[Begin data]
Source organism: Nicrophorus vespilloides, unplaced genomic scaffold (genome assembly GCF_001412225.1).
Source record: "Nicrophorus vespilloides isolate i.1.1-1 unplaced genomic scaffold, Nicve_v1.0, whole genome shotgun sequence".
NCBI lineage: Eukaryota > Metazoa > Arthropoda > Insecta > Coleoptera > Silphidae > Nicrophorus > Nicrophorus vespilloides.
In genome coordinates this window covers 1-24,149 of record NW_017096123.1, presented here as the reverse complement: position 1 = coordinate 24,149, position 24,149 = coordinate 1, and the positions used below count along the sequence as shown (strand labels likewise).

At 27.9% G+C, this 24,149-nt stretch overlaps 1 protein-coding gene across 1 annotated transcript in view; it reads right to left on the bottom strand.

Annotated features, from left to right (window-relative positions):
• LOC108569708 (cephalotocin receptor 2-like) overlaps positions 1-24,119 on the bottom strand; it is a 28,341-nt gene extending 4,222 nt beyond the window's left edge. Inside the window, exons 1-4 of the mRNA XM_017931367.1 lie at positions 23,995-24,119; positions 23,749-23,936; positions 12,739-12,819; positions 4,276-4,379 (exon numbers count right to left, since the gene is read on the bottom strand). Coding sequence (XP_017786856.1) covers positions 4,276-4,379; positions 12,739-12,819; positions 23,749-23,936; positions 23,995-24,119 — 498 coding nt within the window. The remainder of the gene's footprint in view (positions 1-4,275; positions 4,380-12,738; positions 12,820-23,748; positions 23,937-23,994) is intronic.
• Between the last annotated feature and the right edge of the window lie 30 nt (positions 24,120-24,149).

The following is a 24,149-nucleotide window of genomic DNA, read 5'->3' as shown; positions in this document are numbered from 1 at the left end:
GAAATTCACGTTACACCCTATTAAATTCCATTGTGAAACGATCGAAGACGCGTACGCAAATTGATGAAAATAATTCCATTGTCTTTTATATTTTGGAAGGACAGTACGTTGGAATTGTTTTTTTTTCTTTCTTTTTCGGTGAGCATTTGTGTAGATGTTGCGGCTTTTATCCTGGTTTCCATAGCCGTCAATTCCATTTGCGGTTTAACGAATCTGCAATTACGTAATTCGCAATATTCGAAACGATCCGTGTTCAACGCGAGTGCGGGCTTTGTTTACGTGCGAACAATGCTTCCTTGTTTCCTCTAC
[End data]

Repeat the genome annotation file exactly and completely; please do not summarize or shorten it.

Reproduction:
Source organism: Nicrophorus vespilloides, unplaced genomic scaffold (genome assembly GCF_001412225.1).
Source record: "Nicrophorus vespilloides isolate i.1.1-1 unplaced genomic scaffold, Nicve_v1.0, whole genome shotgun sequence".
NCBI lineage: Eukaryota > Metazoa > Arthropoda > Insecta > Coleoptera > Silphidae > Nicrophorus > Nicrophorus vespilloides.
In genome coordinates this window covers 1-24,149 of record NW_017096123.1, presented here as the reverse complement: position 1 = coordinate 24,149, position 24,149 = coordinate 1, and the positions used below count along the sequence as shown (strand labels likewise).

At 27.9% G+C, this 24,149-nt stretch overlaps 1 protein-coding gene across 1 annotated transcript in view; it reads right to left on the bottom strand.

Annotated features, from left to right (window-relative positions):
• LOC108569708 (cephalotocin receptor 2-like) overlaps positions 1-24,119 on the bottom strand; it is a 28,341-nt gene extending 4,222 nt beyond the window's left edge. Inside the window, exons 1-4 of the mRNA XM_017931367.1 lie at positions 23,995-24,119; positions 23,749-23,936; positions 12,739-12,819; positions 4,276-4,379 (exon numbers count right to left, since the gene is read on the bottom strand). Coding sequence (XP_017786856.1) covers positions 4,276-4,379; positions 12,739-12,819; positions 23,749-23,936; positions 23,995-24,119 — 498 coding nt within the window. The remainder of the gene's footprint in view (positions 1-4,275; positions 4,380-12,738; positions 12,820-23,748; positions 23,937-23,994) is intronic.
• Between the last annotated feature and the right edge of the window lie 30 nt (positions 24,120-24,149).

The following is a 24,149-nucleotide window of genomic DNA, read 5'->3' as shown; positions in this document are numbered from 1 at the left end:
GAAATTCACGTTACACCCTATTAAATTCCATTGTGAAACGATCGAAGACGCGTACGCAAATTGATGAAAATAATTCCATTGTCTTTTATATTTTGGAAGGACAGTACGTTGGAATTGTTTTTTTTTCTTTCTTTTTCGGTGAGCATTTGTGTAGATGTTGCGGCTTTTATCCTGGTTTCCATAGCCGTCAATTCCATTTGCGGTTTAACGAATCTGCAATTACGTAATTCGCAATATTCGAAACGATCCGTGTTCAACGCGAGTGCGGGCTTTGTTTACGTGCGAACAATGCTTCCTTGTTTCCTCTAC